misses his chance to protect salmon
Veto of AB 2575 and demise of SB 539 imperil fisheries
the sweet taste of victory on one of Forests Forever’s
leading bills (see the story on A.B. 1504 here),
we’d be remiss in not taking note of the less-than-sweet
fate of two other key measures we’d worked hard to pass.
Once again California’s stale economy has been held up
as a reason to set back a key environmental effort approved
by the state legislature.
In his veto message of A.B. 2575, the "Comprehensive Forest
Land Recovery and Restoration Act" sponsored by Forests
Forever and authored by Assemblymember Wesley Chesbro (D-North
Coast), Schwarzenegger said he cares about improving forest
practices in California. But then he argued that the forestry
pilot projects designated in A.B. 2575 would redirect scare
budget dollars and staff from existing state forestry projects.
His comment is way off the mark.
In fact the pilot projects in question already have been authorized
under the Anadromous Salmonid Protection (ASP) Rule adopted
by the BOF in September 2009 and at this writing are in the
beginning stages of launch.
A.B. 2575 would have assured that those projects would address
what the Forest Practice Rules already call for: addressing
the cumulative effects of logging in watersheds containing salmon
runs. In addition, the statute would have tamped down the agency’s
ability to scuttle or weaken the research efforts on its own.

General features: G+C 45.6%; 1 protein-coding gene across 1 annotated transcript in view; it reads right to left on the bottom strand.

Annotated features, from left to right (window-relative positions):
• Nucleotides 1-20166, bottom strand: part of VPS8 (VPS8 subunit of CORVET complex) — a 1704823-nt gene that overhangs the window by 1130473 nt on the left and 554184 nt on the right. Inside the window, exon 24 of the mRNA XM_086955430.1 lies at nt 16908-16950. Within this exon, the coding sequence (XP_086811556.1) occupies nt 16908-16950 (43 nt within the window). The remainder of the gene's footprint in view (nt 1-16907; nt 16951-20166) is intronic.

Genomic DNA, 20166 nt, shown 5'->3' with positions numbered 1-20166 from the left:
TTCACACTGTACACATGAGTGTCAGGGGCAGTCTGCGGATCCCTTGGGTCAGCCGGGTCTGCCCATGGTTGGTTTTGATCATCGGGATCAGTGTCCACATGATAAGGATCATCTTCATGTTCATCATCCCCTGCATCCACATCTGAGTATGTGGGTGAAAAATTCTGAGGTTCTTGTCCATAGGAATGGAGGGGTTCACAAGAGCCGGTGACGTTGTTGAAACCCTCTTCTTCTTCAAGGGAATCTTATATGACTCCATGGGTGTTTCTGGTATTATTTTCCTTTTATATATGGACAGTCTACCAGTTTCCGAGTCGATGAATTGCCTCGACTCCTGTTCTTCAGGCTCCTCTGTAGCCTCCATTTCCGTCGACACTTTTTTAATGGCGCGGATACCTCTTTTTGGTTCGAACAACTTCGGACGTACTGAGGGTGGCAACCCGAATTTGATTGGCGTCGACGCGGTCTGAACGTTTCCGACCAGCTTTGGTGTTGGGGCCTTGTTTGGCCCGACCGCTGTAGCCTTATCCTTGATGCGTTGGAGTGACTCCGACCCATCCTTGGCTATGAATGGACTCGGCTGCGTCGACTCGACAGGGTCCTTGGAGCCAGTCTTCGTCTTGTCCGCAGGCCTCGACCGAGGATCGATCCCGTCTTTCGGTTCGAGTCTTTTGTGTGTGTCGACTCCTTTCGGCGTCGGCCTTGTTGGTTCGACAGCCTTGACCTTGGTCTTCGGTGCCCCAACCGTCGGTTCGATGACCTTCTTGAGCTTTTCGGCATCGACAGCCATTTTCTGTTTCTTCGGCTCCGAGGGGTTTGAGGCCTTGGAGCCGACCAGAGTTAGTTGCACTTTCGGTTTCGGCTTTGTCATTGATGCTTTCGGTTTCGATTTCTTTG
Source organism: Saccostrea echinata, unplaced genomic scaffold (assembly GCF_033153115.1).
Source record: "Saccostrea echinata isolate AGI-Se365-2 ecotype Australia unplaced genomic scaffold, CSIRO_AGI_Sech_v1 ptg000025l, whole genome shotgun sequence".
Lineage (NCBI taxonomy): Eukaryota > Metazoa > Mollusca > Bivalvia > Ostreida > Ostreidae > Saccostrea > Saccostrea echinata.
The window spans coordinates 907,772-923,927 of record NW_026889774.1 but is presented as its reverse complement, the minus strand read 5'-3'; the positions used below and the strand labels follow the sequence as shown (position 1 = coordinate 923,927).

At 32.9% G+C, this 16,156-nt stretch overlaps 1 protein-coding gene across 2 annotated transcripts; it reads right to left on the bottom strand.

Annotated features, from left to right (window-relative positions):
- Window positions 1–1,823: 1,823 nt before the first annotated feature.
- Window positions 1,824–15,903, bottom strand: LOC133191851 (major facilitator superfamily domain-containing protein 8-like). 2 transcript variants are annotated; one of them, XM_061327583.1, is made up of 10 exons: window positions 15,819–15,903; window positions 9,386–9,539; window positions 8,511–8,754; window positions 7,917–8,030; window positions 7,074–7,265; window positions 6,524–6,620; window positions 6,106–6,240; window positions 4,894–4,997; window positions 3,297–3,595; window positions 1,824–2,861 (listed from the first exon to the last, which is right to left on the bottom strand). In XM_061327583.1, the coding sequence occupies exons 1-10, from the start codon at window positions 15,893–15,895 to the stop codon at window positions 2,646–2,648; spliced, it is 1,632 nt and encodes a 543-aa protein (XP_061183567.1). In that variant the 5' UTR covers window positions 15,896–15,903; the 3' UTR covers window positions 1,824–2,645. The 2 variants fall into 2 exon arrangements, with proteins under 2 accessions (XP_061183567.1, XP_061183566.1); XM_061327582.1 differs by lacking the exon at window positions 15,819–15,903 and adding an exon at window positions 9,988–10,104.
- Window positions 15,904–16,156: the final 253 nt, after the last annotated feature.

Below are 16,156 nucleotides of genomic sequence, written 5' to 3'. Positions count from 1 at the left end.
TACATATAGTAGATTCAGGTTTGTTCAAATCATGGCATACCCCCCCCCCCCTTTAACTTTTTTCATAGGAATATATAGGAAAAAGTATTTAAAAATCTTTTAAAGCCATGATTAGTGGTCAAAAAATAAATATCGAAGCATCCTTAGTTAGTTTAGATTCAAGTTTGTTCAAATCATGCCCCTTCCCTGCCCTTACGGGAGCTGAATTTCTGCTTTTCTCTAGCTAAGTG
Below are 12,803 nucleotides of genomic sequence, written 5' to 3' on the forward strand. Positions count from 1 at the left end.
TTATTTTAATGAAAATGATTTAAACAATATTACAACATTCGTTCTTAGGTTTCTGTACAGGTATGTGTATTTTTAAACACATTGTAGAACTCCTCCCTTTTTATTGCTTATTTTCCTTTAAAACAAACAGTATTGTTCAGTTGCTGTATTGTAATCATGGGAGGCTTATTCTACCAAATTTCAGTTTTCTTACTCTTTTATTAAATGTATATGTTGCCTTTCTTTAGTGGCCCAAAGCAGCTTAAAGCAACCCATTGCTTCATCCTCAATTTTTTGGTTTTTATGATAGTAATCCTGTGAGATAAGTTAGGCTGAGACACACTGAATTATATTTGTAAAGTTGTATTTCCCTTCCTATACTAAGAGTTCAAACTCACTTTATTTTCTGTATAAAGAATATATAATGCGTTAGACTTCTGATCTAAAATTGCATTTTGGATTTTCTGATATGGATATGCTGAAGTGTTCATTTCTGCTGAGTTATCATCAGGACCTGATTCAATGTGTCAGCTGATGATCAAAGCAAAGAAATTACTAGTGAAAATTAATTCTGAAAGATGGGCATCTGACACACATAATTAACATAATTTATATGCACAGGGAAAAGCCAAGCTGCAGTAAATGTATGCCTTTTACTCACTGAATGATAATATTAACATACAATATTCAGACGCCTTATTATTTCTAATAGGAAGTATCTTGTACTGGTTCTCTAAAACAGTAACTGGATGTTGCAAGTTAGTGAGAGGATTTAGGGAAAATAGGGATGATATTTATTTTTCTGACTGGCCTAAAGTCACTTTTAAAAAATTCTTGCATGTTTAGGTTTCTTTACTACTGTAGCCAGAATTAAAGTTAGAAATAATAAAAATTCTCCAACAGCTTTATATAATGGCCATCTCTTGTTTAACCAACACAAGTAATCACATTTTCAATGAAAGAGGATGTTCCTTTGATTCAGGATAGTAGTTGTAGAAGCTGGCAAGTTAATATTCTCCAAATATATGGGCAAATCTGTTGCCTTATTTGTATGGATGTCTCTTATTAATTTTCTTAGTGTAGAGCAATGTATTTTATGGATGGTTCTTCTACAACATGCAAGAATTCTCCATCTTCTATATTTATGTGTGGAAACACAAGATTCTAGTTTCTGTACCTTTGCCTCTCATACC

While this governor may not understand the compelling need addressed
by A.B. 2575, residents of the North Coast and salmon fishermen
out of work know all too well the cumulative impacts of clearcut
S.B. 539 fades into the sunset
Another measure backed by Forests Forever, Senate Bill 539,
authored by Sen. Patricia Wiggins (D-Santa Rosa), quietly went
by the wayside last year.
Forests Forever sponsored S.B. 539 because it would have enlisted
the state Ocean Protection Council (OPC) in watershed restoration
efforts. It would have authorized OPC to engage in the full
range of activities needed to bring back salmon and steelhead
fisheries, both of which ultimately need healthy forest habitat
Unfortunately Wiggins’ health declined precipitously just
after the bill passed in the full Senate 27 to 12 on June 1,
2009. Before the measure could be considered by the Assembly’s
Committee on Appropriations, Wiggins canceled the hearing, leaving
the bill in permanent limbo.
“Salmon habitat restoration is more critical than ever;
every year without a salmon season adds urgency to the issue,”
said Paul Hughes, Forests Forever Executive Director. “We
are actively exploring legislative options to move the issue
forward vigorously in 2011 and beyond, and we think public awareness
is sufficient to motivate lawmakers to take action.”